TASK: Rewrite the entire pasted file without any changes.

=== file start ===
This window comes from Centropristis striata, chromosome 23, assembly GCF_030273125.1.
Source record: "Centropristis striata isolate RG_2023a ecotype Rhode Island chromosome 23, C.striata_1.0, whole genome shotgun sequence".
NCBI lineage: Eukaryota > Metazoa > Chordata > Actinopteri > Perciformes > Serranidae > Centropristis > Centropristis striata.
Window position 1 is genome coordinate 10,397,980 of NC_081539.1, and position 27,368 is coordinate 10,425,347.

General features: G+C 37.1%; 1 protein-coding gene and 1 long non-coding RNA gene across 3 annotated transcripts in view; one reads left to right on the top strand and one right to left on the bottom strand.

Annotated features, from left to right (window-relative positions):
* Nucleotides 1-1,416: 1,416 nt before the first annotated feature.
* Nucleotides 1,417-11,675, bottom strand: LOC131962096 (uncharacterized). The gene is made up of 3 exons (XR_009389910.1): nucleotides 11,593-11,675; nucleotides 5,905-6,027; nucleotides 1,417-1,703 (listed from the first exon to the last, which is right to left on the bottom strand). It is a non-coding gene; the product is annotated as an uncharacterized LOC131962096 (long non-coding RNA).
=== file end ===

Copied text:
This window comes from Centropristis striata, chromosome 23, assembly GCF_030273125.1.
Source record: "Centropristis striata isolate RG_2023a ecotype Rhode Island chromosome 23, C.striata_1.0, whole genome shotgun sequence".
NCBI lineage: Eukaryota > Metazoa > Chordata > Actinopteri > Perciformes > Serranidae > Centropristis > Centropristis striata.
Window position 1 is genome coordinate 10,397,980 of NC_081539.1, and position 27,368 is coordinate 10,425,347.

General features: G+C 37.1%; 1 protein-coding gene and 1 long non-coding RNA gene across 3 annotated transcripts in view; one reads left to right on the top strand and one right to left on the bottom strand.

Annotated features, from left to right (window-relative positions):
* Nucleotides 1-1,416: 1,416 nt before the first annotated feature.
* Nucleotides 1,417-11,675, bottom strand: LOC131962096 (uncharacterized). The gene is made up of 3 exons (XR_009389910.1): nucleotides 11,593-11,675; nucleotides 5,905-6,027; nucleotides 1,417-1,703 (listed from the first exon to the last, which is right to left on the bottom strand). It is a non-coding gene; the product is annotated as an uncharacterized LOC131962096 (long non-coding RNA).